Alex Bachmann: Love and Gold

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(August 31, 2017) - As a “sports soldier” in the German Army – i.e. an elite athlete funded and trained by the state – Alex Bachmann trains to win. But at the 2017 World Taekwondo Championships in Muju, Korea, he had another mission: To get even with his fiancée - fellow German international Rabia Gulec.


“She had a bronze from the 2013 Puebla World Championships and she was an Olympian, and she made fun of me,” he said. “She had a medal – I did not have a medal!”


That changed on the evening of June 29 at the 2017 World Taekwonodo Championships in Muju.


After fighting through the preliminaries, Bachmann reached the semis, where he took on Ivan Trajkovic of Slovenia. “I trained very hard and I had had a really good draw,” Bachmann said. “I expected to make it to the semifinals, and in the semifinals I knew I had to fight the Slovenian and I have never lost against him, so I thought, ‘Today, there will be more.’” Bachmann won the fight 15-13.


To win a world championships semi-final is quite an achievement for a lad whose father had once told his coach not to waste time on him. Bachmann got into the sport after his older brother started it, and he was taken along to “play with the other kids.” As time went by, he became more and more invested in taekwondo, but was not successful as a competitor. “In my youth, I was not very good, and I lost many tournaments, so my father said to my coach, ‘It’s not a good idea to spend time on him,’ but my coach said, ‘Wait and see, he will get better.”


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He did. Bachmann rose through the ranks, and won a prestigious placing in the German Army as an athlete and soldier. His first big win was gold at the Belgian Open in 2011, followed by silver at the 2014 European Championships, and another silver at the Military World Games in 2015. The latter win – in Mungyeong, Korea - gave him a good feeling for the 2017 Worlds. “I like to fight in Korea,” he said. “I don’t know if it is a good atmosphere for me, but everything here is perfect for me.”


In Muju the result against Trajkovic indicated that the 22-year-old Stuttgart native was not only an elite-level player, but had clearly mastered the new rules instituted at the start of 2017: His close-range kicks and clinch game looked first rate. “For me, it is easier to kick to the body than to the head, and the new system is two points for body,” Bachmann said. “And they made the new rules with the pushing, and I think for me it is very good, I like this style, it was not hard for me to change.”


Then, it was the 2017 world championship final of the Men’s -87kg. On the central competition mats, Bachmann faced off against the icy-cool Vladislav Larin of Russia.


“Larin is good, I respect him very much, he is a great athlete and a very good person,” Bachmann said. “He fights beautifully and he has nice technique so it was a pleasure to fight with him in the finals.” Their final would be a clash not just of Germany against Russia, but of range versus range; Larin holds the edge at distance, Bachmann is a master of the up-close-and-personal game. What was the game plan? “In the first and second rounds, I just wanted to control the fight and the third round I knew it would be like a battle,” he said. “That was my feeling.”


Bachmann’s predictions proved largely correct. Round 1 was a display of well-matched back-and-forth, single-kick play with no clear superiority; it ended 2-1 to Larin. In the second, a stumble and fall by the Russian bought the score even, 2-2, then, after a fast exchange, Bachmann drew ahead 5-4. There was everything to play for in the third and final round.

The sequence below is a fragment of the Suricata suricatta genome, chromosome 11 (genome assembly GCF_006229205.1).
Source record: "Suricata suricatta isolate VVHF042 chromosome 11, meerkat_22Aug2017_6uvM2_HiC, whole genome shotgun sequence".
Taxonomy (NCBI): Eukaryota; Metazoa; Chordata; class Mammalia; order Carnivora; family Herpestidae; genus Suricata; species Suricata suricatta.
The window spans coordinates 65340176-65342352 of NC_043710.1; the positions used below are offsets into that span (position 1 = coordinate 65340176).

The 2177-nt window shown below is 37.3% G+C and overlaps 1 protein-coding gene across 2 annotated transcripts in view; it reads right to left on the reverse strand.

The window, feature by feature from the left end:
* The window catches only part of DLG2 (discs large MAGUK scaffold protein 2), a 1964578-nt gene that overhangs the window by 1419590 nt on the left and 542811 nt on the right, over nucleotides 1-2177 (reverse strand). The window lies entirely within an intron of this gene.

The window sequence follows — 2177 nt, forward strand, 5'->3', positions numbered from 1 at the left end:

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Bachmann unleashed a serial, across-the-mats attack that gave him a 7-4 lead. But Larin is a dangerous finisher, and a crescent kick to the German’s headgear bought the scores level, 7-7. A punch from Bachmann and a fall took the Russian 7-9 down – then the German’s score rose to 7-11. After an action-packed final few seconds of hurricane-force action as Larin fought desperately to claw back points, it ended 11-9, and Alex Bachmann was the 2017 World Taekwondo Champion. “I felt very surprised,” he said. “It was an unbelievable feeling!”


His number-one fan was, naturally, delighted. “I cried! I just cried, but I was happy and laughing,” Gulec said. “And at first, he did not believe it!”



He does now.

“It was a big win, it was on the national news,” Bachmann said. He hopes that his win will boost taekwondo in his home country as he leads the sport forward alongside current German star and 2013 World Champion Tahir Guelec – who just happens to be his fiancé’s brother. “Me and Tahir are the new generation, we will take over, we are hungry!” he said. “If young people in Germany see us and take us as role models, that’s great!”


Like most current-generation taekwondo stars, Bachmann’s sights are set on Tokyo 2020. “I will try my best to be in Tokyo, and after Tokyo - if I make it - I will look to either practice taekwondo or do something else,” he said. “I don’t know where my road will go after taekwondo; it is open, I think much can happen.”


Regardless of where his sportive career leads him, he looks likely to take home a much more important gift from taekwondo than any gold medal: Rabia. The two first met at a national training camp in 2010. “He fell in love with me first!” Gulec laughed. “Then I fell in love with him.”


Alex Bachmann: At a Glance


  • Hobby: “Spending time with friends, hanging out, drink, playing soccer, going to the cinema.”
  • Why taekwondo? “Because I started as a child, it is a part of me now, if I did not do it, a part of me would be missing. It is my passion!”
  • Motto: “Respect people and don’t judge.”


Alex and Rabia